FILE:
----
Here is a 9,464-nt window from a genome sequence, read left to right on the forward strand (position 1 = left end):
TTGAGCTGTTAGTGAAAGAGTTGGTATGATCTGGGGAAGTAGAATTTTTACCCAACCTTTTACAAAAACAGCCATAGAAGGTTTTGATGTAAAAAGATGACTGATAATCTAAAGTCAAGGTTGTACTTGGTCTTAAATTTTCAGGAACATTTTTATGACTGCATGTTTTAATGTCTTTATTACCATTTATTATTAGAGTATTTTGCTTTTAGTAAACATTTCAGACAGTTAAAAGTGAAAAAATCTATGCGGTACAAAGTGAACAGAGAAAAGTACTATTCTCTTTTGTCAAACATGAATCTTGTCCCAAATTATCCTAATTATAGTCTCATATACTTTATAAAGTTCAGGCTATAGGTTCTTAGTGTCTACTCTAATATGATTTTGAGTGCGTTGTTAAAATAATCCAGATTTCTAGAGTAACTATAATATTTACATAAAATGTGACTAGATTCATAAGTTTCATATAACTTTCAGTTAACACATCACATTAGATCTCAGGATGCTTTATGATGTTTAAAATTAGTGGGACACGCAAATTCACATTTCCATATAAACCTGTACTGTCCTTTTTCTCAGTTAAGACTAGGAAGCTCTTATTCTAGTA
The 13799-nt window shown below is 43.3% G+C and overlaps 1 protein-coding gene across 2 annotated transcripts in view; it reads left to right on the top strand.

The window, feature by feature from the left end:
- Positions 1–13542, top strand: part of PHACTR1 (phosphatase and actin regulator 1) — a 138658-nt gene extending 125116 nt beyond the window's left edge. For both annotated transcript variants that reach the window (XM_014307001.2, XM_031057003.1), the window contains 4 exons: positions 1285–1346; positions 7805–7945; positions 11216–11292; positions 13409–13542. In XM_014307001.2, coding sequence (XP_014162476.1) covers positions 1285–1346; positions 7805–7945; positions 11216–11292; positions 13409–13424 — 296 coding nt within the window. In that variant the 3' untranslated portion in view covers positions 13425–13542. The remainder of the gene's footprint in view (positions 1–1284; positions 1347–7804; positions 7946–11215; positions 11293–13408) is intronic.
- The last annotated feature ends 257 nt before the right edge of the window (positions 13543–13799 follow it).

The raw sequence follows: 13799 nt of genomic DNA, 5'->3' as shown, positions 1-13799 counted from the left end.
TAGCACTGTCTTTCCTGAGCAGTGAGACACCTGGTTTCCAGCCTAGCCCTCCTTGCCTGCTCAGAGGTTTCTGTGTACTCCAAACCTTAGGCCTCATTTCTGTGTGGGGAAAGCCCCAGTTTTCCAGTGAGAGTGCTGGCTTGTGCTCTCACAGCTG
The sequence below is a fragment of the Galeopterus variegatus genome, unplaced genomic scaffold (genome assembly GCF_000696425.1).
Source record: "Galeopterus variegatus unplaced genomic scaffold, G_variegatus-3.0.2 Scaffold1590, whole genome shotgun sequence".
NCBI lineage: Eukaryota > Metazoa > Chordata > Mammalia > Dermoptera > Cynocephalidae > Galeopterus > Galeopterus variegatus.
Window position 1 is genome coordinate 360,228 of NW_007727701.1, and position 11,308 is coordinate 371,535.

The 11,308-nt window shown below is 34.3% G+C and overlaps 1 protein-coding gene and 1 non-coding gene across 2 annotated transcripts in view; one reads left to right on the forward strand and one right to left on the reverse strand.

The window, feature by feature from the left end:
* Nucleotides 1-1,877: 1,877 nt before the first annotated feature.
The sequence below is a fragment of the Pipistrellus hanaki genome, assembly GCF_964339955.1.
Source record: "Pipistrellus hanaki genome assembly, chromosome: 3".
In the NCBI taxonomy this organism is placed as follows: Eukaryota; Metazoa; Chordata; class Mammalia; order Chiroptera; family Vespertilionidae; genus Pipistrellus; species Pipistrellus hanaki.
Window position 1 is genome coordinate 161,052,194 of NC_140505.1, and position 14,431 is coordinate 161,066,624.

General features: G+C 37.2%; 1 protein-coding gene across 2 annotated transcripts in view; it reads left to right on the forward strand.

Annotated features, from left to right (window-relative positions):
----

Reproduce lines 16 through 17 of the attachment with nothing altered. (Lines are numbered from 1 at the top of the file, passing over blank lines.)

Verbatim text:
The sequence below is a fragment of the Pipistrellus hanaki genome, assembly GCF_964339955.1.
Source record: "Pipistrellus hanaki genome assembly, chromosome: 3".